In my previous post I wrote about the disturbing experience of visiting Vught Concentration Camp just outside ‘s-Hertogenbosch in the Netherlands. Run by the SS, Vught served as a transit camp for Jews before they were transported east to the death camps. But also incarcerated in the camp were large numbers of Resistance activists and fighters, many of whom were executed by firing squad at a woodland site just outside the camp.
On the morning I visited Vught the news was dominated by the first shots in the referendum campaign which will determine, in June, whether the UK remains a member of, or leaves, the European Union. Confronted at Vught by the stories of members of the resistance imprisoned or murdered there, I recalled that one of the overlooked origins of European integration emerged from within the wartime Resistance movement. Continue reading “Visions of a federal Europe: Ventotene and the ‘Resistance Spring’”→
Recently, Neal Ascherson spoke about Europe and its history in a lecture for the London Review of Books at the British Museum. The full text is published in the current issue of the London Review of Books, and is also available, as text or podcast, on the LRB website. Ascherson called his lecture ‘Memories of Amikejo’, referring to a tiny sliver of land between Belgium and Germany which had been overlooked by the surveyors as they drew new European frontiers after the fall of Napoleon. In this splinter about the size of Hyde Park and Kensington Gardens combined, says Ascherson, lived a handful of free people, untroubled by military service, identity papers, taxes or censors: ‘Happy, stateless Europeans’.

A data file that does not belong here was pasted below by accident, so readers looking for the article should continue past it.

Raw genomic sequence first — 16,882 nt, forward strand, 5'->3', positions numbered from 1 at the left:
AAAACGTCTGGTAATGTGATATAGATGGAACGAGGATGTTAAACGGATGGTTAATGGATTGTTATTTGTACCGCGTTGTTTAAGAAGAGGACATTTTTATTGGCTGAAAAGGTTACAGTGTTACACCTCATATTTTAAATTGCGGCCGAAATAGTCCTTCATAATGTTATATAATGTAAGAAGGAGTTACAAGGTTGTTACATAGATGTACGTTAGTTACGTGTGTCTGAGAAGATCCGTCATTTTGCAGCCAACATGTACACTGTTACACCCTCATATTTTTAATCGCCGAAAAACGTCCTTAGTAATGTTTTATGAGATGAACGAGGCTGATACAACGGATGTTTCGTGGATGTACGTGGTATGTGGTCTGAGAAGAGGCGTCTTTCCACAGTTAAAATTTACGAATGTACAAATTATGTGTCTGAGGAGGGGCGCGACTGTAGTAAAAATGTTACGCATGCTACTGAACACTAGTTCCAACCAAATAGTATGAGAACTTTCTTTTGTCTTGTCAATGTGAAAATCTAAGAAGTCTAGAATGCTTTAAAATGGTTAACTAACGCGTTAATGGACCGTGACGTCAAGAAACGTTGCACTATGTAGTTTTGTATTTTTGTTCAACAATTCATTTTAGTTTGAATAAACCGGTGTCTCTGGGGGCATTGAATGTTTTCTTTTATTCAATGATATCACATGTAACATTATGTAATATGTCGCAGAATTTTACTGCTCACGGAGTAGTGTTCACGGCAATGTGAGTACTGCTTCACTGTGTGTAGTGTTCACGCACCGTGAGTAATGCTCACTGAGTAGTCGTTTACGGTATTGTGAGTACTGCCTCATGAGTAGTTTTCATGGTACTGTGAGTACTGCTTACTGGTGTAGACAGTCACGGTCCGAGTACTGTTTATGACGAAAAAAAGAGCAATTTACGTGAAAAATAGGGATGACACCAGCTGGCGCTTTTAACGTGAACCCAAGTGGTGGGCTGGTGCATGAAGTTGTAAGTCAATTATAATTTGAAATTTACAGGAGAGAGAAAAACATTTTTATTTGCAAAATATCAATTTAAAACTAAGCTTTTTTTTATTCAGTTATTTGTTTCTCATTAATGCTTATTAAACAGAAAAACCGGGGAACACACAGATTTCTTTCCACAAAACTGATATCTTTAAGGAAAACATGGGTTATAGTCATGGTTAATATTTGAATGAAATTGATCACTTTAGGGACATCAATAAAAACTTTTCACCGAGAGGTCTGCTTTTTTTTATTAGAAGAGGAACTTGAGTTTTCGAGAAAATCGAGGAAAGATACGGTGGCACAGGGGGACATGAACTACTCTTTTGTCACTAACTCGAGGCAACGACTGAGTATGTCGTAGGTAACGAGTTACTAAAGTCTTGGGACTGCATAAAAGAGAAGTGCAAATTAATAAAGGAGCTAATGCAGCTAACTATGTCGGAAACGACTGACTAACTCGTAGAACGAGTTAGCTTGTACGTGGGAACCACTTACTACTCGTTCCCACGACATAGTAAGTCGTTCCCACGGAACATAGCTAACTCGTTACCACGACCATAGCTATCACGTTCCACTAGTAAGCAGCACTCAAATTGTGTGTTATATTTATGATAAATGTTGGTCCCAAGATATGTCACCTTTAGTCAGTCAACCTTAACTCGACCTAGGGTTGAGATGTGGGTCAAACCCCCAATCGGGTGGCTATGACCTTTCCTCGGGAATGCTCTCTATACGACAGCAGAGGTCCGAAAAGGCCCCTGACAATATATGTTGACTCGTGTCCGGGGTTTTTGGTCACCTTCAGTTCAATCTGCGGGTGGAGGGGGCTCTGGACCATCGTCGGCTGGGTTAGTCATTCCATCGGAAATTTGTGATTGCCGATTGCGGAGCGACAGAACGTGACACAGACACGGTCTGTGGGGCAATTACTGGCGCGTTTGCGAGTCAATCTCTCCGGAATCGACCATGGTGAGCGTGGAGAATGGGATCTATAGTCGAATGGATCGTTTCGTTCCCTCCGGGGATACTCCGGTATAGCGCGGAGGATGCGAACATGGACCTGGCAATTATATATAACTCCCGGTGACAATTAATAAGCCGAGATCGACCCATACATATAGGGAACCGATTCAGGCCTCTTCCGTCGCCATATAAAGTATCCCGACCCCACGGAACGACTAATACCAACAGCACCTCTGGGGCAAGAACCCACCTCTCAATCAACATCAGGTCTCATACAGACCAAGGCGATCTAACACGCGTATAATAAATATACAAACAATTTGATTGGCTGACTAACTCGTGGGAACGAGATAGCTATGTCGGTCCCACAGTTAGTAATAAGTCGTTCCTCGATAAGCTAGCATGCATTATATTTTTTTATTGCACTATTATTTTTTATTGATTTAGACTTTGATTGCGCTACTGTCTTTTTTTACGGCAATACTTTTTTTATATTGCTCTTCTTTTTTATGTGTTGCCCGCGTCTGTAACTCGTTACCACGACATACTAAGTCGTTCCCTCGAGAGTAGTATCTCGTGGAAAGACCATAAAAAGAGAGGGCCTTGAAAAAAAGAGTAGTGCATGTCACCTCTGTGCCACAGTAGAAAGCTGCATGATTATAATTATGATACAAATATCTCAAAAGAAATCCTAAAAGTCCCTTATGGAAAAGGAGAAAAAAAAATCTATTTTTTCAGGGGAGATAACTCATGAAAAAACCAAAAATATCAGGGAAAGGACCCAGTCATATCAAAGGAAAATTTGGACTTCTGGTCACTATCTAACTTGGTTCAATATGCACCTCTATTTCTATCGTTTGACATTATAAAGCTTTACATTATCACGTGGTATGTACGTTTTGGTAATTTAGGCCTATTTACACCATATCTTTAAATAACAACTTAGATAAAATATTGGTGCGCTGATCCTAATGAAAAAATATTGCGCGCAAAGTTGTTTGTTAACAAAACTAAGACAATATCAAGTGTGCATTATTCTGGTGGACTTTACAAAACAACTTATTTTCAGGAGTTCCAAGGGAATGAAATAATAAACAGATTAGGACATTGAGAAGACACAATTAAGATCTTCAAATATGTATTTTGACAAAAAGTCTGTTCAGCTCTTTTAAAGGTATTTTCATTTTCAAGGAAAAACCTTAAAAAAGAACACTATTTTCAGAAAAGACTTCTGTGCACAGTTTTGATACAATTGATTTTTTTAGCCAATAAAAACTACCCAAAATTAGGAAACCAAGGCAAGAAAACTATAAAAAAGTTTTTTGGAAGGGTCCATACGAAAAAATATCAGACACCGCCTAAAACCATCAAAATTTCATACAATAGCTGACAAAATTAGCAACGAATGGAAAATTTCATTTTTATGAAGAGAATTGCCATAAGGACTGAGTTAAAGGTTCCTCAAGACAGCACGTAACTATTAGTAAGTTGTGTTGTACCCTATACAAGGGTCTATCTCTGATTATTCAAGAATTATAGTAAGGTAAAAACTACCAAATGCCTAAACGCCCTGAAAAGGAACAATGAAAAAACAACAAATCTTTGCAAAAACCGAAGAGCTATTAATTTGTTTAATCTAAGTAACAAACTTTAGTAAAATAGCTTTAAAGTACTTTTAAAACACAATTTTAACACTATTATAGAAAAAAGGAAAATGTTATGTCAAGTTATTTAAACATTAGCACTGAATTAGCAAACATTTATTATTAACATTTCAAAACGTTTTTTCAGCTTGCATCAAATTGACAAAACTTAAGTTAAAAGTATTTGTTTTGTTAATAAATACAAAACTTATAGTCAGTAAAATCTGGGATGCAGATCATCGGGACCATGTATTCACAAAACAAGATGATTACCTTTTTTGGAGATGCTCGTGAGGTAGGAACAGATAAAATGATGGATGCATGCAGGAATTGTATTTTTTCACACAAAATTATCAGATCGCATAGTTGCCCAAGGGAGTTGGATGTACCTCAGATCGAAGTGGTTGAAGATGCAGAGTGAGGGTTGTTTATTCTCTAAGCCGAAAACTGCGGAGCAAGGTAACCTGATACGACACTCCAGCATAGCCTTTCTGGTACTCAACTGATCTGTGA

The area, also known as Neutral Moresnet or ‘the Akwizgran Discrepancy’ was a separate territory between 1816 and 1920. It came into existence after the demise of the Napoleonic empire, and was sandwiched between the United Kingdom of the Netherlands and the Kingdom of Prussia. When in 1830 Belgium gained independence from the Netherlands, a four-country point (Vierländerpunkt) came into being . Today it is part of Belgium, but the position of its borders are marked on a paved area around the present day three-border point (Drielandenpunt). The residents themselves, who became the citizens to adopt Esperanto as their national language, preferred to call their enclave ‘Amikejo’ (‘Friendship’ in Esperanto).